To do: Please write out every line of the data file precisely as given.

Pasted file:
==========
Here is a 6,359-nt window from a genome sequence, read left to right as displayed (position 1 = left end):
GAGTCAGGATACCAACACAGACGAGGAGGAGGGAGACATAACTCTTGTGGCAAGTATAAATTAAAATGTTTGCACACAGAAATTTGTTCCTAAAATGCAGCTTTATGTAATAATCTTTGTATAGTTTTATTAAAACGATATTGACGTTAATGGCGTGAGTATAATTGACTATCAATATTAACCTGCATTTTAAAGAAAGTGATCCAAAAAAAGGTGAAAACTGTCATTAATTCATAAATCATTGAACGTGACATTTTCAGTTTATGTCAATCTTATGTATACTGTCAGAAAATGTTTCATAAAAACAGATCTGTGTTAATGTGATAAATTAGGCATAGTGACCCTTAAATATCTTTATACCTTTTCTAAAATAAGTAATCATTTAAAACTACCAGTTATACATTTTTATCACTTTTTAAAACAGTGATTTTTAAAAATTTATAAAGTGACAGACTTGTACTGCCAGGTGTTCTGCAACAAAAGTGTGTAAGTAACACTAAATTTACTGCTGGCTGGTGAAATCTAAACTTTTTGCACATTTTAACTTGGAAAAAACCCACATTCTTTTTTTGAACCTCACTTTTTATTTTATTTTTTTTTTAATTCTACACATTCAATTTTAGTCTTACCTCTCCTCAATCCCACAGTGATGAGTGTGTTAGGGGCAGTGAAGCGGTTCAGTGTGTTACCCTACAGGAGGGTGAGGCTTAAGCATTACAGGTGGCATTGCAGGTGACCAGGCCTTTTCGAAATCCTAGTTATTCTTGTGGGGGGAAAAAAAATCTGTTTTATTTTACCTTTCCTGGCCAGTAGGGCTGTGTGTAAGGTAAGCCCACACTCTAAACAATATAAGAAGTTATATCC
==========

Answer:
Here is a 6,359-nt window from a genome sequence, read left to right as displayed (position 1 = left end):
GAGTCAGGATACCAACACAGACGAGGAGGAGGGAGACATAACTCTTGTGGCAAGTATAAATTAAAATGTTTGCACACAGAAATTTGTTCCTAAAATGCAGCTTTATGTAATAATCTTTGTATAGTTTTATTAAAACGATATTGACGTTAATGGCGTGAGTATAATTGACTATCAATATTAACCTGCATTTTAAAGAAAGTGATCCAAAAAAAGGTGAAAACTGTCATTAATTCATAAATCATTGAACGTGACATTTTCAGTTTATGTCAATCTTATGTATACTGTCAGAAAATGTTTCATAAAAACAGATCTGTGTTAATGTGATAAATTAGGCATAGTGACCCTTAAATATCTTTATACCTTTTCTAAAATAAGTAATCATTTAAAACTACCAGTTATACATTTTTATCACTTTTTAAAACAGTGATTTTTAAAAATTTATAAAGTGACAGACTTGTACTGCCAGGTGTTCTGCAACAAAAGTGTGTAAGTAACACTAAATTTACTGCTGGCTGGTGAAATCTAAACTTTTTGCACATTTTAACTTGGAAAAAACCCACATTCTTTTTTTGAACCTCACTTTTTATTTTATTTTTTTTTTAATTCTACACATTCAATTTTAGTCTTACCTCTCCTCAATCCCACAGTGATGAGTGTGTTAGGGGCAGTGAAGCGGTTCAGTGTGTTACCCTACAGGAGGGTGAGGCTTAAGCATTACAGGTGGCATTGCAGGTGACCAGGCCTTTTCGAAATCCTAGTTATTCTTGTGGGGGGAAAAAAAATCTGTTTTATTTTACCTTTCCTGGCCAGTAGGGCTGTGTGTAAGGTAAGCCCACACTCTAAACAATATAAGAAGTTATATCC